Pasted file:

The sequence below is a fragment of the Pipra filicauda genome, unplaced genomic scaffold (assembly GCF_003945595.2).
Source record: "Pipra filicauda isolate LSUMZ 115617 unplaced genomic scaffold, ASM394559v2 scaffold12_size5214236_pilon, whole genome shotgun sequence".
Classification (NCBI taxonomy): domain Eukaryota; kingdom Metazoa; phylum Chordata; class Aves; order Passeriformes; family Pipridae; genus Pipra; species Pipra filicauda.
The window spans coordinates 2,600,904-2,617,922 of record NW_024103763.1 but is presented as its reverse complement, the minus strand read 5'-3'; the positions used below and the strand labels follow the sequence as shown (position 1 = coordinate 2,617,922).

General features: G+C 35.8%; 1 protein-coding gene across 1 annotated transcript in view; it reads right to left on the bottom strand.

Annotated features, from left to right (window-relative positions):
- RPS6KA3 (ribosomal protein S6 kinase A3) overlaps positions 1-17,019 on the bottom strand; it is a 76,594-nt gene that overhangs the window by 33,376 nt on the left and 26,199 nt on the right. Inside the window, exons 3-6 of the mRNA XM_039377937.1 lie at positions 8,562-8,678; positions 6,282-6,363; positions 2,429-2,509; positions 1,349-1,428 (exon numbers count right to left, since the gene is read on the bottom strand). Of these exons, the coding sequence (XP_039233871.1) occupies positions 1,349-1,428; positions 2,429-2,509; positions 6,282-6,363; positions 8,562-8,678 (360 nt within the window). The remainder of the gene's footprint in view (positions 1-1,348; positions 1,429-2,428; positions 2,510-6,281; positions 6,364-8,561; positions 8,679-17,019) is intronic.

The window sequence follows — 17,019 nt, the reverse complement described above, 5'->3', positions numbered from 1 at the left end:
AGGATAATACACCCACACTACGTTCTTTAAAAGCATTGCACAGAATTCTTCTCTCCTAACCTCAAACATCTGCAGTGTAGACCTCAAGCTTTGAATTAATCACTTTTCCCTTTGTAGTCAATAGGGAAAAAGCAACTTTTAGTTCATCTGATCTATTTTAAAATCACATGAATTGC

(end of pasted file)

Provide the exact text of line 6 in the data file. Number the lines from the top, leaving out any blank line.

Annotated features, from left to right (window-relative positions):